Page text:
Friday, March 29, 2013

17.0.5 now available

Do give it a spin (release notes, downloads). I continue to be clearing out old alphas, betas and withdrawn releases, so get them as ye may. 17.0.5 will be finalized Monday night as usual. Watch for a new release next week.

Thursday, March 28, 2013

First let me be the second or third? to welcome our SeaMonkey brethren to the JIT party; hikerxbiker &co. is now apparently implementing our methodjit in SeaMonkey via the AuroraFox changesets. However, if I may make a polite suggestion (especially given that Google Code is becoming a bit less welcoming to download-only projects), the project may wish to make changesets or source available, or at least build instructions on what to pull together to get things to work.

20 is going to be a little late, probably next week, because of a late-breaking JavaScript performance regression I finally tracked down which was due to bug 792108. This bug, in return for eliminating a odd execution path for document.all, stuck a stub call right in the middle of a methodjit fast path which caused V8 performance to drop nearly 15% and SunSpider to be 160% slower. I can understand the reasoning from the code cleanup perspective, but eliminating a major methodjit fast path to maintain what is essentially an Internet Explorer 4 holdover shim really sucks (and has no relevance in modern browsing since it only turns up in quirks mode).

Now, this is sort of my fault, because this "fix" (I use the term advisedly) was even back in the betas, but I was slack in the non-Dobbs way and only ensuring that the tests succeeded, not what the actual numbers were. However, you can see from AreWeFastYet that in early-mid December (ignore the actual numbers, just look at the trends) the red JM+TI line suddenly worsened (that's us) in SunSpider and V8, and most of the V8 regression seems to have been due to V8-Richards, which took a nose dive around the same time. This isn't of interest to Mozilla, because they built a fast path into IonMonkey (instead of the quick'n'dirty stub for JaegerMonkey) and the combined purple JM+TI+Ion line marches downwards apace since V8 mostly runs in Ion now, and for ports stuck on the interpreter the speed is probably not any more perceptibly glacial than it was before. It's only us weird arch ports like MIPS and SPARC that have only methodjit, and we're the only ones to get screwed. A heads up would have been nice instead of an opaque message about a minor change to the JSAPI in the technical newsgroup.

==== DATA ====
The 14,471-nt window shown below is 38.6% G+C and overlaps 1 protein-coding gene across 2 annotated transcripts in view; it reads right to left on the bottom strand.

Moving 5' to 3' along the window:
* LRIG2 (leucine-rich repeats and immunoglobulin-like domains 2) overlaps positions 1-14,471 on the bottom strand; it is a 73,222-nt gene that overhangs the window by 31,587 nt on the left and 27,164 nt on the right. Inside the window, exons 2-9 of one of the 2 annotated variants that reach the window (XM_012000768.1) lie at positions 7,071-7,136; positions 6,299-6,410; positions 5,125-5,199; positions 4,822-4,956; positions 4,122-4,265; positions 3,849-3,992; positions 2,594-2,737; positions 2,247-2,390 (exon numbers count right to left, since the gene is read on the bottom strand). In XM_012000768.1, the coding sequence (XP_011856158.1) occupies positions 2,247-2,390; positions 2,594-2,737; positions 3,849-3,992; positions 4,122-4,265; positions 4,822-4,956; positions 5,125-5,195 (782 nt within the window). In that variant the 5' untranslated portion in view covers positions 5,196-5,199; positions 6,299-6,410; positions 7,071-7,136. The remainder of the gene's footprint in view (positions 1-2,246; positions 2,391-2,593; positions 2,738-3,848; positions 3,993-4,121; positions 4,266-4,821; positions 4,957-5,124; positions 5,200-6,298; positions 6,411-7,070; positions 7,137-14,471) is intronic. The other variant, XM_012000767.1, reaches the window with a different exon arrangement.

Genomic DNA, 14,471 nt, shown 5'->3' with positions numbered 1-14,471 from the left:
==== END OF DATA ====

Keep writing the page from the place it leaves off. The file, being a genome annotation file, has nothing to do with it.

If this sounds familiar, that's because similar things happened in the twilight days before the end of TraceMonkey in Firefox 10, our original JIT. So I'm enlisting your help to look for major spikes like this in the future in case I miss them (or the day when the JM+TI line disappears completely). We should expect some minor performance erosion that's probably not worth the headache to fix, but a major hit like this is just not acceptable when our marquee feature is our JavaScript performance. The goal is to make it to Firefox 24 at any cost, even if we have to drag some old JS code with us.

As far as IonMonkey, I've actually made a bit of progress with it. By basing ourselves on the x86 backend -- which incredibly is cleaner than the perverse little ARM one -- I was able to use hints in their code to hopefully preserve all the hard work Ben did on our assembler, particularly his tinkering with G3/G4 and G5 branching for performance on specific processors. I need to do some work on the existing PowerPC assembler to add some new opcodes and Ion jump handling methods, but this is value-added work that shouldn't affect methodjit and will be silently part of 21. The Ion macro assembler, however, is not much like the methodjit macro assembler and will need to be written from scratch using the template in the x86 version. I'm still rather bearish on Ion because it does a lot of mucking around with stack frames, something PowerPC is not very good at, and it's questionable how much advantage it will take of our register set even though theoretically we can pump all 32 at it (but then we have to save those extra non-volatiles in every function prologue plus any non-volatile floating point registers, and that sucks, so we're not going to do that). I think I have all the pieces in js/src/ion/ppcosx; they just don't work or build, and much of the code isn't written (particularly the higher level abstract stuff which I don't even understand yet). The first order of business is just to get it to compile. Volunteers, as always, solicited. These pieces will be part of the 20 changesets when they become available, but if you want an early peek, just ask.